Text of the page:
Many successful examples of economic development, such as South Korea, exhibit long periods of sustained capital accumulation. This process is characterized by a gradually rising investment rate along with a moderate rate of return to capital, both of which are strongly at odds with the standard neoclassical growth model that predicts an initially high and then declining investment rate with an extremely high return to capital. We show that minor modifications of the neoclassical model go a long way toward accounting for the capital accumulation path of the South Korean economy. Our modifications recognize that (i) agriculture (which makes up a large share of the aggregate economy in the early stage of development) does not rely much on capital and (ii) the relative price of capital declined substantially during the transition period.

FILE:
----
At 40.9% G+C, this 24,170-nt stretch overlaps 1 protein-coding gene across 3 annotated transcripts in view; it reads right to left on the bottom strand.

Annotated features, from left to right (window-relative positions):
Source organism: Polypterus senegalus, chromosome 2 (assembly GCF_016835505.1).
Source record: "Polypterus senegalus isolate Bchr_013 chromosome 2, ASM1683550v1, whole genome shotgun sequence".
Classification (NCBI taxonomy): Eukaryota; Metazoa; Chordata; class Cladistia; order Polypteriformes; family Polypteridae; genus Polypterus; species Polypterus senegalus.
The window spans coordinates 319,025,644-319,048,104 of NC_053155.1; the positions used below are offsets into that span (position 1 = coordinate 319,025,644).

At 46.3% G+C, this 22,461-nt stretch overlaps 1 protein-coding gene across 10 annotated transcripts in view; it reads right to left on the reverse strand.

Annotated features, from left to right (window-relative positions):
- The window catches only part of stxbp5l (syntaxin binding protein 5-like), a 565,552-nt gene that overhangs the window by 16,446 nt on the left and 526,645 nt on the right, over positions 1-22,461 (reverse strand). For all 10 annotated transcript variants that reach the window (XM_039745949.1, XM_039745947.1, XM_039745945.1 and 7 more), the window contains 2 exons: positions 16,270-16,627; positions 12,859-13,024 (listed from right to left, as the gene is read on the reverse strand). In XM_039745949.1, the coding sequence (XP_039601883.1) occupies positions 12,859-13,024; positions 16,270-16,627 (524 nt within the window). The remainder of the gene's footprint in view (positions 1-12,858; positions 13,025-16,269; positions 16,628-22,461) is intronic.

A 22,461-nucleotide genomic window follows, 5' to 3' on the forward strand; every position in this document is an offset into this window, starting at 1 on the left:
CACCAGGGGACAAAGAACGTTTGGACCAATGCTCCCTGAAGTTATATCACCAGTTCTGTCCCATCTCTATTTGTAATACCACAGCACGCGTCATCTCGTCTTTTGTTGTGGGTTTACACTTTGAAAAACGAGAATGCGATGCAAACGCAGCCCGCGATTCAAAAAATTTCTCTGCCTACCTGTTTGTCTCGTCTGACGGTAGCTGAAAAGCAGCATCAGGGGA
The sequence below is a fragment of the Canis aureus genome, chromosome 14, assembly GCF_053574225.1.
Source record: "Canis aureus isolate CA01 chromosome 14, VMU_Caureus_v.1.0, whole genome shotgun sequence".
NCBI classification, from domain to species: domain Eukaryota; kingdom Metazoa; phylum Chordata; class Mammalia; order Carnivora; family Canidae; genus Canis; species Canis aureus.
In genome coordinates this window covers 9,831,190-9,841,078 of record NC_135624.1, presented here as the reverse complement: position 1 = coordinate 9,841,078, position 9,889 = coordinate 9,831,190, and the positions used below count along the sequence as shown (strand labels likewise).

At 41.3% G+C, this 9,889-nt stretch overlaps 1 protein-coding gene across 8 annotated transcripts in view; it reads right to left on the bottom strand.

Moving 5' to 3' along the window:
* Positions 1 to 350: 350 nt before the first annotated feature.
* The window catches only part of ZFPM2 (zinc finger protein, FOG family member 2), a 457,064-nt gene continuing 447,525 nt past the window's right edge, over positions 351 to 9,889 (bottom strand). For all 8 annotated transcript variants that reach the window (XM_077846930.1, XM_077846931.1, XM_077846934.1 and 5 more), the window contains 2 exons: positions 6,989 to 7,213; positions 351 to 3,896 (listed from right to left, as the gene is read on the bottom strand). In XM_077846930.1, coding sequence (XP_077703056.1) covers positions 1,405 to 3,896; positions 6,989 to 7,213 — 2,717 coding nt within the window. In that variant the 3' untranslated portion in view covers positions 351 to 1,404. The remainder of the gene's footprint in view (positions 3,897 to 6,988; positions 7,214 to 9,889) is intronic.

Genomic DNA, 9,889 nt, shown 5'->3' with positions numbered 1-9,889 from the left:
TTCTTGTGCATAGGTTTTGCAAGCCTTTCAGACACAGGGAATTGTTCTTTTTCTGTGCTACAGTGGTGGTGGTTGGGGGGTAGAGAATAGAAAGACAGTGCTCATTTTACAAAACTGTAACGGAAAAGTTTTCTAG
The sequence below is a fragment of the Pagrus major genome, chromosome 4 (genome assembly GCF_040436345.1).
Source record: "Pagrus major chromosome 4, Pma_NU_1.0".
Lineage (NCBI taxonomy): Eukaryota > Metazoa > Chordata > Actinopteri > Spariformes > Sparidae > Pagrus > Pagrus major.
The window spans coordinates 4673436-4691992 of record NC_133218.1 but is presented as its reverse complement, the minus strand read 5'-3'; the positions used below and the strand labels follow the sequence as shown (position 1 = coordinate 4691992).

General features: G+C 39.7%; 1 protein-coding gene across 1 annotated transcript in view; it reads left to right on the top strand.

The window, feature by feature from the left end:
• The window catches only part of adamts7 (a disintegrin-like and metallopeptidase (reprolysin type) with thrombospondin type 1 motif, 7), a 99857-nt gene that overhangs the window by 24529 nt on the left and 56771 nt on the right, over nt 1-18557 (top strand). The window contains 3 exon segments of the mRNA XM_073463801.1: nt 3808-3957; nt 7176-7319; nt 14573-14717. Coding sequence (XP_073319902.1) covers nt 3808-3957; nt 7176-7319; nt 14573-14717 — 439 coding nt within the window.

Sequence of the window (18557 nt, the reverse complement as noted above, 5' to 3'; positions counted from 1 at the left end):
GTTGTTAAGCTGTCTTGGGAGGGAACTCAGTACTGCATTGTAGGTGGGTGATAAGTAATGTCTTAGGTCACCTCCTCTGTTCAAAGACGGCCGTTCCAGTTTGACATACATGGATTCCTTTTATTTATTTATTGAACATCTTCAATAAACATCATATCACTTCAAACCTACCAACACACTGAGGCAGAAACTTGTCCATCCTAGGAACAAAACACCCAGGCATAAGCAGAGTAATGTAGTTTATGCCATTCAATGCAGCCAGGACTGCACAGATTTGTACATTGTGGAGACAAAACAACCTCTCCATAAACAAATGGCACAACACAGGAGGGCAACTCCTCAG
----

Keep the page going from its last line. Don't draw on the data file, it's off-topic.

All Science Journal Classification (ASJC) codes
- Economics and Econometrics